In English the root "gast" means to do with the stomach. So I don't see a connection to gastar, but I'm sure Paco won't let me down.



That must be a Latin root. it applies to the digestive system, not only the stomach, in words like gastroenterology.

Quote:

Dame tu dinero, lo quiero gastar. = Give me your money, I want to spend it.



That's a peculiar way to ask for money. Otherwise the example is correct.
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Wizard
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Wizard
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September 5th, 2011 at 7:25:49 AM permalink
Quote: Nareed

That's a peculiar way to ask for money.



I should introduce you to some American women I know.
It's not whether you win or lose; it's whether or not you had a good bet.
Nareed
Nareed
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September 5th, 2011 at 8:17:42 AM permalink
Quote: Wizard

I should introduce you to some American women I know.



If I were to ask a man for money, I'd say something like "Can you please give me $xxx? I need to buy shoes to go with this handbag." That's a whole different thing :P
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pacomartin
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September 5th, 2011 at 9:50:10 AM permalink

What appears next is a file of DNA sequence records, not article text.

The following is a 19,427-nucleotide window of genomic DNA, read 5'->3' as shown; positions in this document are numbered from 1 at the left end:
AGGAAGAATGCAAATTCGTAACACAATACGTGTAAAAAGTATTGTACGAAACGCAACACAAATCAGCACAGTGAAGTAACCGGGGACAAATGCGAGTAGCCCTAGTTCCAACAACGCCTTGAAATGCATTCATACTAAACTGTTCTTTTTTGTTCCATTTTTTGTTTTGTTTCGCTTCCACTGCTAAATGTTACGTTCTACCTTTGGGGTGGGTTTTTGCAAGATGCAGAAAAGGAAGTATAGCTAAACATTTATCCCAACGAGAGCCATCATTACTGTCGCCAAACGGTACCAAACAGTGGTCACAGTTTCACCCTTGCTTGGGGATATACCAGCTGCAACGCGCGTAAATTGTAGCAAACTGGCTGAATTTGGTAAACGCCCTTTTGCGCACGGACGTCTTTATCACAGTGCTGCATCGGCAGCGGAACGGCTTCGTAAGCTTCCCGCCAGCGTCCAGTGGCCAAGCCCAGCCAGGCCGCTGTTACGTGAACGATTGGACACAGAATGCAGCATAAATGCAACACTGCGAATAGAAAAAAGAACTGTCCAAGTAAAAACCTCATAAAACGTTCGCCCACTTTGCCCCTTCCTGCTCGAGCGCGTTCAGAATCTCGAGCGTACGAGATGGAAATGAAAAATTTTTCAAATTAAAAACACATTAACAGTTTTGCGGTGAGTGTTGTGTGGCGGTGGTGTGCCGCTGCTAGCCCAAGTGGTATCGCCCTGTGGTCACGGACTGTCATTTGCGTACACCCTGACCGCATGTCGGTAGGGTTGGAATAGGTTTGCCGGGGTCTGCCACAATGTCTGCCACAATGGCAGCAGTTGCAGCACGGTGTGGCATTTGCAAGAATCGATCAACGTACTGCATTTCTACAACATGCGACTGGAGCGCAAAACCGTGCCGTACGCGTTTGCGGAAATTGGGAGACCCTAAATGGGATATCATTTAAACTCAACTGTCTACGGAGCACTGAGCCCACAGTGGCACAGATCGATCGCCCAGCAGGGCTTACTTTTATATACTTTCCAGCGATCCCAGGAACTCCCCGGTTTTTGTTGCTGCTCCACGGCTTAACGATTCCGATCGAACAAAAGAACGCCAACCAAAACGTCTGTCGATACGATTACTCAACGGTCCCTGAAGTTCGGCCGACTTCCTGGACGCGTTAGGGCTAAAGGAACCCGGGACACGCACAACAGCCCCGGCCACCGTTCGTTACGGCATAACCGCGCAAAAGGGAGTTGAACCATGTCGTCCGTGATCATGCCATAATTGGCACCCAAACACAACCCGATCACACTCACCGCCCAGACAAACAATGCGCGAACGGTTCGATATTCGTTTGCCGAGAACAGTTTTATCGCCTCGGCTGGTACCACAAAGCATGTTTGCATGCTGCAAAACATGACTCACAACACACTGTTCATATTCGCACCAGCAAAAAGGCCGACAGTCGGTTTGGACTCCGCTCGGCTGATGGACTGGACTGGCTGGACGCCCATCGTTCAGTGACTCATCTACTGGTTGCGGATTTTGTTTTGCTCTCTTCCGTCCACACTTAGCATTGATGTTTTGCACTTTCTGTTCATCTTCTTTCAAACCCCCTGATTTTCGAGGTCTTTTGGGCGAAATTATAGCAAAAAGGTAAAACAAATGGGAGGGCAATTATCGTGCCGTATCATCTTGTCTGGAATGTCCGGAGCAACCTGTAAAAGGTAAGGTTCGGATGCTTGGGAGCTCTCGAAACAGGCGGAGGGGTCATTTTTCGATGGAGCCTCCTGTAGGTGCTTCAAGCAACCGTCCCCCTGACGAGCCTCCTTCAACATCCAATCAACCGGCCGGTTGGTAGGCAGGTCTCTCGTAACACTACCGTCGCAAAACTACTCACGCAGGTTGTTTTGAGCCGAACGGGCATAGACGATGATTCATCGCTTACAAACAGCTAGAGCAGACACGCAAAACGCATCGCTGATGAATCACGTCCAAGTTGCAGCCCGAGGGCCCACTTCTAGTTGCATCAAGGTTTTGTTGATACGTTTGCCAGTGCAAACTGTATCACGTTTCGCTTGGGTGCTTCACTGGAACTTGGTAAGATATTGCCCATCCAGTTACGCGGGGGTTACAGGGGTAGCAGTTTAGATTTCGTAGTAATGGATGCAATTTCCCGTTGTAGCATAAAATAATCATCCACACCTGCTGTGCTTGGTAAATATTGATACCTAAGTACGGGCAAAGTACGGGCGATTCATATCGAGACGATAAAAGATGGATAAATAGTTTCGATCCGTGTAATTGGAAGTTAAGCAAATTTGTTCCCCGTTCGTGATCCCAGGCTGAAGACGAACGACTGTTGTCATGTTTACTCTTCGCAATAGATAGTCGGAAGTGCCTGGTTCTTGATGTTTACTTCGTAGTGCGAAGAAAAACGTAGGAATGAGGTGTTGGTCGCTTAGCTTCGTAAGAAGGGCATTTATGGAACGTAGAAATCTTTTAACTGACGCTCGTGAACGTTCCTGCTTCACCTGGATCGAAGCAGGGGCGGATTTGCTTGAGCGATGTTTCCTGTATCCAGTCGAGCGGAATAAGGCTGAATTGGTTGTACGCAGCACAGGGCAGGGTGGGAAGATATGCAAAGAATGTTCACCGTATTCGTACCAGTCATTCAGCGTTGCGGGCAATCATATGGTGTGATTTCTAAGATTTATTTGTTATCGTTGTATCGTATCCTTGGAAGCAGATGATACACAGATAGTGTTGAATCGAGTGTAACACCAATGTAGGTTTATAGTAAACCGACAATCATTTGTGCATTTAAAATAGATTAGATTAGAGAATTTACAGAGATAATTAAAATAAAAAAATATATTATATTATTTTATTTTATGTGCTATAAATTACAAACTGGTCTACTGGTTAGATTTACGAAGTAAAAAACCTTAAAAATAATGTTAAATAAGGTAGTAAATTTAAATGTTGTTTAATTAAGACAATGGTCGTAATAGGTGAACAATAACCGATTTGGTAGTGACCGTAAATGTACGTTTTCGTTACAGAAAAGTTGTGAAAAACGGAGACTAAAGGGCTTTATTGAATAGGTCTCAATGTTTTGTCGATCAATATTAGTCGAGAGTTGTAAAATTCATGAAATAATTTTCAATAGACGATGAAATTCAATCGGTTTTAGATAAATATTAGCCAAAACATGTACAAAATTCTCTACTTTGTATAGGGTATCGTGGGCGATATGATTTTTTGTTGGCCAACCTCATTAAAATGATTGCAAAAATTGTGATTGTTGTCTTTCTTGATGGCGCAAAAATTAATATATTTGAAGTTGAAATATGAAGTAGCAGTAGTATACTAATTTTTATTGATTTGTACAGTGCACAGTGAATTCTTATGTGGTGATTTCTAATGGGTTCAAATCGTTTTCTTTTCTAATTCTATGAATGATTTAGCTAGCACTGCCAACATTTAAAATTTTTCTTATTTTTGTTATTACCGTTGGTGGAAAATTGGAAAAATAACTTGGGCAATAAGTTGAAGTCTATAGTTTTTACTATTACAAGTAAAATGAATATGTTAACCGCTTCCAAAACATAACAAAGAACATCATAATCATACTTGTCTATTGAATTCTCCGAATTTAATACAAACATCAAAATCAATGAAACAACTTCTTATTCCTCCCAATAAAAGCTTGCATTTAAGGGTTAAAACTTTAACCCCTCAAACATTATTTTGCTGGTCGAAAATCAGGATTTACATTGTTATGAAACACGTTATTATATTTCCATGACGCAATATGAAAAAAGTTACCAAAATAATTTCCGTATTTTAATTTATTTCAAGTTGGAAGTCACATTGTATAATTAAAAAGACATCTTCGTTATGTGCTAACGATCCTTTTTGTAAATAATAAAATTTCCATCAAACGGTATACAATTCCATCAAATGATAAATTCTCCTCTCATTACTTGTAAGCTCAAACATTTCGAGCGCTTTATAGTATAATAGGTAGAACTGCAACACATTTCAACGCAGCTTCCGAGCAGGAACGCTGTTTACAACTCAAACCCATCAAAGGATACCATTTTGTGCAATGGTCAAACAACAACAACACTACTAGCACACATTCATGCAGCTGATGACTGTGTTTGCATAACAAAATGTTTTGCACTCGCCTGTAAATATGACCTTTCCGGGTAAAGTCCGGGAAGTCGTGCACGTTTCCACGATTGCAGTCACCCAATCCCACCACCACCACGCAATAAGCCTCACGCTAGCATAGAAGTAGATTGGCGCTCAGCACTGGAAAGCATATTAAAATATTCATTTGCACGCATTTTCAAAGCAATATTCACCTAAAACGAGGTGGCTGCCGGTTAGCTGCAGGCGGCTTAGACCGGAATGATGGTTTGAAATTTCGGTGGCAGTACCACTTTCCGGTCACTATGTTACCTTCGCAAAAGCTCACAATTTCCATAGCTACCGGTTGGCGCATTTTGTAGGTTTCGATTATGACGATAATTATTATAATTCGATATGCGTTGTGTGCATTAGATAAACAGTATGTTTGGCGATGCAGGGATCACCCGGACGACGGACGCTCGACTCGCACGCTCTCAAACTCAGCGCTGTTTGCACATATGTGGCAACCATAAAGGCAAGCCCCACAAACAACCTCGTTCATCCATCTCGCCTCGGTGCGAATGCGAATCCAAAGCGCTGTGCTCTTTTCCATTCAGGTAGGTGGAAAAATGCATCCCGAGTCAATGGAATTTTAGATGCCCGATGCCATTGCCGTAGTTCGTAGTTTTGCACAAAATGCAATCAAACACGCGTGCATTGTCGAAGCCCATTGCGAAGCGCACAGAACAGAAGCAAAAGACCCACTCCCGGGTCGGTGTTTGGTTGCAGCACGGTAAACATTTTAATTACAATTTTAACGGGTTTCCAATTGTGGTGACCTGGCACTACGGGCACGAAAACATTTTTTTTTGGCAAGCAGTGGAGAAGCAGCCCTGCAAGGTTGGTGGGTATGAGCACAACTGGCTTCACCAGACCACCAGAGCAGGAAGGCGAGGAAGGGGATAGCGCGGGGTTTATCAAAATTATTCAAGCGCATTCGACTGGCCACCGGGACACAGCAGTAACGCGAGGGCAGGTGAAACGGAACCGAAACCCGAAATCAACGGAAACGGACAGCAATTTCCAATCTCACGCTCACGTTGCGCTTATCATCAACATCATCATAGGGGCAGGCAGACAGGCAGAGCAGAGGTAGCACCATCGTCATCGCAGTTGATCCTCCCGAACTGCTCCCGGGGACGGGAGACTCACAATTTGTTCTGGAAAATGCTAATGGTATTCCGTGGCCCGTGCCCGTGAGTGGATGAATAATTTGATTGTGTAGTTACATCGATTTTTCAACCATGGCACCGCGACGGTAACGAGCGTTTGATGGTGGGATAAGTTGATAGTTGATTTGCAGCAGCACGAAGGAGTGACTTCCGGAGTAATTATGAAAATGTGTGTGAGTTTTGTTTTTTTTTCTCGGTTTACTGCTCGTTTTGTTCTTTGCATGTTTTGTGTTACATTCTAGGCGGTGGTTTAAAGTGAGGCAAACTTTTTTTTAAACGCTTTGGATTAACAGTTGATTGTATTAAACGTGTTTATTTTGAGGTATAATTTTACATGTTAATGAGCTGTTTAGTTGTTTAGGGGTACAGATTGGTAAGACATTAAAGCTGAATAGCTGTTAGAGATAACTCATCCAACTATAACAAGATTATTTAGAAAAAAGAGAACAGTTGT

Quote: Wizard

Palabra del día: GASTAR
I think the most common usage of today's word, gastar, means to spend. It can also mean to wear or waste.
In English the root "gast" means to do with the stomach. So I don't see a connection to gastar, but I'm sure Paco won't let me down.



The words appear to be a false cognate or amigo falso. Two words that look the same but do not have a common root word.

The English words that have to do with stomach like "gastric" come from the Greek word gaster (Gk) which means stomach. The Spanish word is from the Latin word vastare (Lt) (lay waste, ravage, devastate). We get the English word waste from "vastare".

The idea of spending money associated with waste, is both replacement of vital things after they wear out or are destroyed, but also includes the idea of laying waste to you bank account by being a spendthrift.

There must be a difference between expender and gastar. It appears that gastar is the more commonly used verb.

The verb comprar (to buy) seems less to be making much less judgement. It comes from the Latin word comparare (Lt) where we also get the English word compare. The implication is that you are making a decision based on comparative value, and less of a wasteful action.
Nareed
Nareed
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September 5th, 2011 at 10:19:56 AM permalink
Quote: pacomartin

The words appear to be a false cognate or amigo falso. Two words that look the same but do not have a common root word.



How do you from cognate to friend?

Quote:

There must be a difference between expender and gastar. It appears that gastar is the more commonly used verb.



I've never heard nor read the word "expender" in my whole life, not in Spanish. There's "Expander," or "expandir," which menas "to expand" and has no connection to the issue at hand.

Quote:

The verb comprar (to buy) seems less to be making much less judgement. It comes from the Latin word comparare (Lt) where we also get the English word compare. The implication is that you are making a decision based on comparative value, and less of a wasteful action.



Are you sure? There is a Spanish word "compArar" which means "to compare." This leads to much confussion in online shopping sites that let you comapre products..